By James Bartholomeusz
As recorded for posterity in my first ever tweet, I’ve just finished reading Debates in the Digital Humanities, edited by Matthew K. Gold and hot off the (analogue) press. The anthology was a good general introduction to the field by a variety of BNoCs and experts, all choosing or eschewing the moniker of ‘digital humanist’. Despite the obvious fact that the key descriptor here is ‘digital’, what really stood out for me was the earnest use of ‘humanist’. Humanism, humanist. I may only be an undergraduate, but this must be the first time I’ve come across the term in referring to ‘a practitioner of the humanities’, rather than ‘Oxbridge educated and militantly atheist’. Not once in the 500-odd pages of essays and blog posts was the name issue explicitly addressed. The very last essay (an excellent one, ‘Where Is Cultural Criticism in the Digital Humanities?’ by Alan Liu) looked like it was going there, but did a handbrake turn at the last minute and avoided it.
For the latter half of the 20th Century, humanism has been horrifically out of fashion in the academy. Against what was formerly the cornerstone of modernity – running from the Italian Renaissance through the Enlightenment, liberal revolutions and age of high imperialism – the successive waves of post-war theory effected an accelerated erosion. Successively critiqued for its sexism, racism, Eurocentrism, naivety, ecological disregard, homophobia, hypocrisy, anthropocentrism, authoritarianism, complicity with both Communism and capitalism (and a multitude of other -isms too numerous to list), the general trend has been towards the humanities shedding its namesake.
Of course, as Liu points out, the ostensibly apolitical inheritors of the New Criticism didn’t just disappear. There is still a strong humanist contingent for which the intersection between culture and politics is incidental – if worth studying at all, political considerations are to be lined up in a self-contained box next to characterisation, syntax and cinematography. But these guys never really established a Zeitgeist in the same way that the postmodern ‘critical turn’ did. Whilst, since the 1960s, the wider world has seen the general triumph of capitalism, within the academy Leftism has reigned supreme. Even given the decline of 1980s and ’90s Big Theory (and, in literary studies, the supposedly concomitant ’return of criticism’) the history of humanities in our time will be painted in shades of red.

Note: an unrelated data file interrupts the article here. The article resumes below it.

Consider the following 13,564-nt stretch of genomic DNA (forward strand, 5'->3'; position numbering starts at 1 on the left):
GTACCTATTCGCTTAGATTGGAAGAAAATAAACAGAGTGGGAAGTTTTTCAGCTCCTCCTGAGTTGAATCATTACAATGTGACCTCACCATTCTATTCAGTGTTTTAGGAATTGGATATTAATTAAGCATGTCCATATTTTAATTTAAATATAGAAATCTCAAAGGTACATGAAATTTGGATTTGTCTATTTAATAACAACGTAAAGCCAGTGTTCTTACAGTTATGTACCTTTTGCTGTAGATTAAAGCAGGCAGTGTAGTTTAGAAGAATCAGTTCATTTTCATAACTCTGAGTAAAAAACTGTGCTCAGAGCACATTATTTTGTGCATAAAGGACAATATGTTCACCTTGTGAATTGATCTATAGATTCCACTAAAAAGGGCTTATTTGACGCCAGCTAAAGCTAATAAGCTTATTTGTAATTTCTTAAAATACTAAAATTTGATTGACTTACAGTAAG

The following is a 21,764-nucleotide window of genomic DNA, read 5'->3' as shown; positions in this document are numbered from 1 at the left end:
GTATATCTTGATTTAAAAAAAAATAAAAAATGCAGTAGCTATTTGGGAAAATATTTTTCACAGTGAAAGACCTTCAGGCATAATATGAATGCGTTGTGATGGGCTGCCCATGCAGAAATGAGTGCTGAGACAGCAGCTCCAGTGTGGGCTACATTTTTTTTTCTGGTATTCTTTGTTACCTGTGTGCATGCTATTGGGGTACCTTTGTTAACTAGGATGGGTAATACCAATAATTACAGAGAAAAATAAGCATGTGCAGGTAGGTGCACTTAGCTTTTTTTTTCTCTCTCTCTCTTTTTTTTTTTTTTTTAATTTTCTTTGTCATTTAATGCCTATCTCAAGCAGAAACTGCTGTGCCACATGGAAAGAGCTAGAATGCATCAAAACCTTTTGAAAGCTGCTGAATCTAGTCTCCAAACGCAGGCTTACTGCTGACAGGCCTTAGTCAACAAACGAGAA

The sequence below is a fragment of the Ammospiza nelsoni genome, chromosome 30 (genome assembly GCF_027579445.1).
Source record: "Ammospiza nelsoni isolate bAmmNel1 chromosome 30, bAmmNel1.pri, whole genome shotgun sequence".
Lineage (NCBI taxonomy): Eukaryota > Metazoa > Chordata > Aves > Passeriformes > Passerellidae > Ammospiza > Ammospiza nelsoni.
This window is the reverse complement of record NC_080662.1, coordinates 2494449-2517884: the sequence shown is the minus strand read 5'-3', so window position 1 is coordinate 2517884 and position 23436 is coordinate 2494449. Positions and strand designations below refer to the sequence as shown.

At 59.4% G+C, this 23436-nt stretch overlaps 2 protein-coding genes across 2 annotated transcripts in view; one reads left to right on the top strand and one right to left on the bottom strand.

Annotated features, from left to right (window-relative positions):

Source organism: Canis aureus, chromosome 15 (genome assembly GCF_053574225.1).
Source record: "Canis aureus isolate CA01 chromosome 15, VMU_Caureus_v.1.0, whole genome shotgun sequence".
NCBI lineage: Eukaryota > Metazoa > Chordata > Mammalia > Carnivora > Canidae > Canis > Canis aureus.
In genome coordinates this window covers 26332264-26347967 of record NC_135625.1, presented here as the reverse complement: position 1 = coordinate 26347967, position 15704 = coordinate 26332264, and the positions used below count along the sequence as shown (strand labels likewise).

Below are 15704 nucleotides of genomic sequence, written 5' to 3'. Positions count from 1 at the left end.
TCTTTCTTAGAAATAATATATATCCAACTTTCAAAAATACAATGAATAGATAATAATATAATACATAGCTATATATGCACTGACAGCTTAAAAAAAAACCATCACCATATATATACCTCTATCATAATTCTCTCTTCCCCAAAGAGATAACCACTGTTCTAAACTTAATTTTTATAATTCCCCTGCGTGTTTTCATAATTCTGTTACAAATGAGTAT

Is there anything significant in the title of ‘digital humanist’, or is this just a term of convenience? If the former, are we talking about humanism in its traditional sense, or does the ‘digital’ part qualify it? Does the rise of DH mean that humanism is back?
At first, it seems counter-intuitive that humanism might find a revival with the rise of DH. By dint of its focus on technology and artificial creations (either purely as tools or as objects of analysis in their own right), it is arguably the humanities field most removed from the study of actual humans. An issue repeatedly picked up by the anthology’s contributors was DH’s methodological proximity to the sciences – or, more specifically, to the continued dominant approach within the sciences which has its roots in the Scientific Revolution and Enlightenment. Under this paradigm, disinterested positivist enquiry and rigorous quantitative empiricism set the field beyond the fluffier realms of culture and society (if not of internal ethics committees). Rightly or wrongly, the critical battalion of which Foucault and Derrida are patron saints never significantly threatened the STEM fortress. Throughout their histories, positivism and humanism have been intertwined, and so it is perhaps no accident that the ‘militant atheist’ type of humanist typically emanates from within the natural sciences or analytic philosophy.
Critical theory has always defined itself as ‘the next big thing’: even whilst complicating notions of History and Progress, it was a movement maintaining radical momentum away from modernity and towards a better society. Yet ‘the next big thing’ is the very phrase now being used to describe DH. Despite traditionalist resistance, it is hard to see DH not establishing itself as a fully respected and accredited field within the humanities. What then happens to theory? Will DH, its philosophical progress supposedly stalled at around 1900, be forced to learn the lessons of postmodernism? Or, conversely, will an injection of positivism into the humanities help temper the more undesirable elements of theory (obscurantism, melodrama, a tendency to automatically accept the most Left-wing argument as the right one)? Or thirdly, and this is the most interesting one (something that Terry Eagleton has been driving at since at least his 1996 The Illusions of Postmodernism), could a revived humanism actually possess greater political expediency than postmodern constructivism?